Suzie Stapleton - Interview

Suzie Stapleton - Interview


SuzieStapleton - photo by Steve Gullick With the announcement of a one-off show in Manchester, opening for Lydia Lunch Retrovirus, Manchester Rocks just had to have a chat with Suzie Stapleton having been enamoured with her music and performance when we caught her live last year.


Things must be very exciting for you at the moment, a big year. You have an album planned for release this summer, is it recorded yet?  No, I haven't actually started recording but it's all written. I am just making plans to record at the moment, which includes talking to musicians to play on the record and where to record it. It will probably be in a couple of month’s time when we start recording it. There is no definite release date set yet, probably the end of summer.  Stretching out the definition of summer? It always takes longer than you want it to for many factors she says.

You are clearly Australian, I am from Sydney originally but moved to Melbourne for the last 10 years and I came over to the UK last year.  So why did you move to the UK?  I've come over and toured Europe for a month each year over the last three years but it's really hard to gain any momentum coming from Australia and it is a big expense just to get over so it made sense to base myself over in this side of the world and I've just always loved London and I wanted to live here for a long time. And I think it's good to live somewhere else.

With your EP/single, Obladi Diablo, you featured a band albeit very subtly and your guitar was very prominent, which was great. Are the musicians you are going to use the ones who are featured in the video Bring Back The Night?  Those guys are all in Australia and I've been playing solo for the past couple of years so it's kind of impossible to get them involved with this record. I am looking for a rhythm section at the moment, I'm speaking to a few people who play drums and bass and I will play guitar obviously. I might add some other bits like I did previously, like some piano or what-not, but that will be the base of it.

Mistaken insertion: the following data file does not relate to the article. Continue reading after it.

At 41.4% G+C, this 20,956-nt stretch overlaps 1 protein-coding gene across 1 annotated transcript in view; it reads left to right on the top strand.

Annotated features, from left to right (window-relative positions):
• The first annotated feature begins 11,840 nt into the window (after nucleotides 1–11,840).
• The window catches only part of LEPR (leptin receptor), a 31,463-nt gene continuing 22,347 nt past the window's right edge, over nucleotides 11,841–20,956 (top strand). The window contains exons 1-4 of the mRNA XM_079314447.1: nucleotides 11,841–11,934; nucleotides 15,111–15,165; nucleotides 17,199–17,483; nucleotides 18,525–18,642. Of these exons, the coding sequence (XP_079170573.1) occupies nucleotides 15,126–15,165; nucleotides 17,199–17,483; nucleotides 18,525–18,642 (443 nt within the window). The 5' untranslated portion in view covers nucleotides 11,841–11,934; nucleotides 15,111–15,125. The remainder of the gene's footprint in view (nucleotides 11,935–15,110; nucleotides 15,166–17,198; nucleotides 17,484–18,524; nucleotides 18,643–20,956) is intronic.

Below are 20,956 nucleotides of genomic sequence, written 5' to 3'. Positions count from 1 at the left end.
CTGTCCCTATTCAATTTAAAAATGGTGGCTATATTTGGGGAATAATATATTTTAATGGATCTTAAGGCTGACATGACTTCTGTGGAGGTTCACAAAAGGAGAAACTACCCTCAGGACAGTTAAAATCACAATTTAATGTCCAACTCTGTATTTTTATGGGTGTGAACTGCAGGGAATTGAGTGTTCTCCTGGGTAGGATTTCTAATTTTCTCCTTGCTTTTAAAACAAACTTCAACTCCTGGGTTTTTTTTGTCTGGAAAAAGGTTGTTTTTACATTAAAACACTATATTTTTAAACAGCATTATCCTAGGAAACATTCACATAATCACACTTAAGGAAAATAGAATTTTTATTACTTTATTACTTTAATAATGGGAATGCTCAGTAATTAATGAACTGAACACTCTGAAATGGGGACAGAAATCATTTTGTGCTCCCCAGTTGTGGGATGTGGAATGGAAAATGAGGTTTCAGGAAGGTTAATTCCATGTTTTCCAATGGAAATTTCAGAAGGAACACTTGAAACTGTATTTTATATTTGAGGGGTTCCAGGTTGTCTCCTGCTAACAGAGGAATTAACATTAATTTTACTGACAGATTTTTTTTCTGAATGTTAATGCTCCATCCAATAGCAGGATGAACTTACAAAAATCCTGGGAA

That video also shows you busking as well, do you still busk?  Suzie laughs I’ve never busked, it was just part of the storyline of the video. I’ve always found busking very weird, just turning up on the street and saying ‘I’m here’. I find it weirder playing to one person than to 100. Actually, I almost busked last year. I needed some extra money and thought I’d try busking. So I went out one day to one of the marked busking pitches in central London out front of the Tate. I had a couple of friends for moral support - but on the way there, dragging all my stuff on the tube, it just felt wrong. When we arrived there was a queue of five buskers already ahead of me which would have meant a five-hour wait. There was no way I was waiting around for 5 hours so I said let’s go and have lunch and think about Plan B. We sat down for lunch and a glass of wine and I checked my emails and right at that moment there was a request to see if I was available to do the Jim Jones and The Righteous Mind tour as the support act. I took that as a sign that I wasn’t meant to busk and thus ended my busking career.

Manchester Rocks discovered you on that tour and both of us were mightily impressed with you at the time. How was the tour overall for you and working with Jim Jones?  Fantastic! It was really great, that was my first time in Manchester, my first time in a lot of places in the UK apart from a few shows with Mick Harvey earlier in the year. Both tours were a very fine introduction to the UK. In the past when I’ve come over I’ve just played London. The crowds were great and The Righteous Mind are such an amazing band, it was a really wonderful experience all round.

I thought you and The Righteous Mind were very well matched, a great combination because sometimes you go to a concert and the support act is a complete mismatch for the main act. Yes, it was good she says agreeably.